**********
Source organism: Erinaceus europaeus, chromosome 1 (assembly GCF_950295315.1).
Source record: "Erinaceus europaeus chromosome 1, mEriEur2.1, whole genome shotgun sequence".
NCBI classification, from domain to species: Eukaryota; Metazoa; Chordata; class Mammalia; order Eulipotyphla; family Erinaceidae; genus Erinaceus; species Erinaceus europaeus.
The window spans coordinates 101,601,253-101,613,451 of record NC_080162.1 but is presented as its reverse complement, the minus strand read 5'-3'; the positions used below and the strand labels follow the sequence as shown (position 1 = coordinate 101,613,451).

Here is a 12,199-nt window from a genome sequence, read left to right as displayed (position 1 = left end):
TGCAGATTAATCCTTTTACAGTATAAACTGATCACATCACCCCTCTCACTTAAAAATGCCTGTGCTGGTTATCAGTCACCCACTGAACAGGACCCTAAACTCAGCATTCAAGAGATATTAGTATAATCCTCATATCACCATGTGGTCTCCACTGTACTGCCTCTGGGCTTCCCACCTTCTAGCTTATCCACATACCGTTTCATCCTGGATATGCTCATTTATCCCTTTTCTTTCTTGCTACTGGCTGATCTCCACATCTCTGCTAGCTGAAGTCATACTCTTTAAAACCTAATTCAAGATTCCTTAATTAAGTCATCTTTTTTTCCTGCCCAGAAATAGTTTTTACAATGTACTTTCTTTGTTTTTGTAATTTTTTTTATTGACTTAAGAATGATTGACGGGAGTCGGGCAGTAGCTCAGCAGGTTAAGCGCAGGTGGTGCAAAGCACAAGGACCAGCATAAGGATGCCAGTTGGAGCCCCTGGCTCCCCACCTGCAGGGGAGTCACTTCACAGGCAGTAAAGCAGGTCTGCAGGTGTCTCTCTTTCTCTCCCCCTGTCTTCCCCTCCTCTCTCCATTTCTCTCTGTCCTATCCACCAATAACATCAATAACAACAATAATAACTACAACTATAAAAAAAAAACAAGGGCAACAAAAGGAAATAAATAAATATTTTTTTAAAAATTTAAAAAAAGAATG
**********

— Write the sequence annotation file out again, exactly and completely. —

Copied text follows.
Source organism: Erinaceus europaeus, chromosome 1 (assembly GCF_950295315.1).
Source record: "Erinaceus europaeus chromosome 1, mEriEur2.1, whole genome shotgun sequence".
NCBI classification, from domain to species: Eukaryota; Metazoa; Chordata; class Mammalia; order Eulipotyphla; family Erinaceidae; genus Erinaceus; species Erinaceus europaeus.
The window spans coordinates 101,601,253-101,613,451 of record NC_080162.1 but is presented as its reverse complement, the minus strand read 5'-3'; the positions used below and the strand labels follow the sequence as shown (position 1 = coordinate 101,613,451).

Here is a 12,199-nt window from a genome sequence, read left to right as displayed (position 1 = left end):
TGCAGATTAATCCTTTTACAGTATAAACTGATCACATCACCCCTCTCACTTAAAAATGCCTGTGCTGGTTATCAGTCACCCACTGAACAGGACCCTAAACTCAGCATTCAAGAGATATTAGTATAATCCTCATATCACCATGTGGTCTCCACTGTACTGCCTCTGGGCTTCCCACCTTCTAGCTTATCCACATACCGTTTCATCCTGGATATGCTCATTTATCCCTTTTCTTTCTTGCTACTGGCTGATCTCCACATCTCTGCTAGCTGAAGTCATACTCTTTAAAACCTAATTCAAGATTCCTTAATTAAGTCATCTTTTTTTCCTGCCCAGAAATAGTTTTTACAATGTACTTTCTTTGTTTTTGTAATTTTTTTTATTGACTTAAGAATGATTGACGGGAGTCGGGCAGTAGCTCAGCAGGTTAAGCGCAGGTGGTGCAAAGCACAAGGACCAGCATAAGGATGCCAGTTGGAGCCCCTGGCTCCCCACCTGCAGGGGAGTCACTTCACAGGCAGTAAAGCAGGTCTGCAGGTGTCTCTCTTTCTCTCCCCCTGTCTTCCCCTCCTCTCTCCATTTCTCTCTGTCCTATCCACCAATAACATCAATAACAACAATAATAACTACAACTATAAAAAAAAAACAAGGGCAACAAAAGGAAATAAATAAATATTTTTTTAAAAATTTAAAAAAAGAATG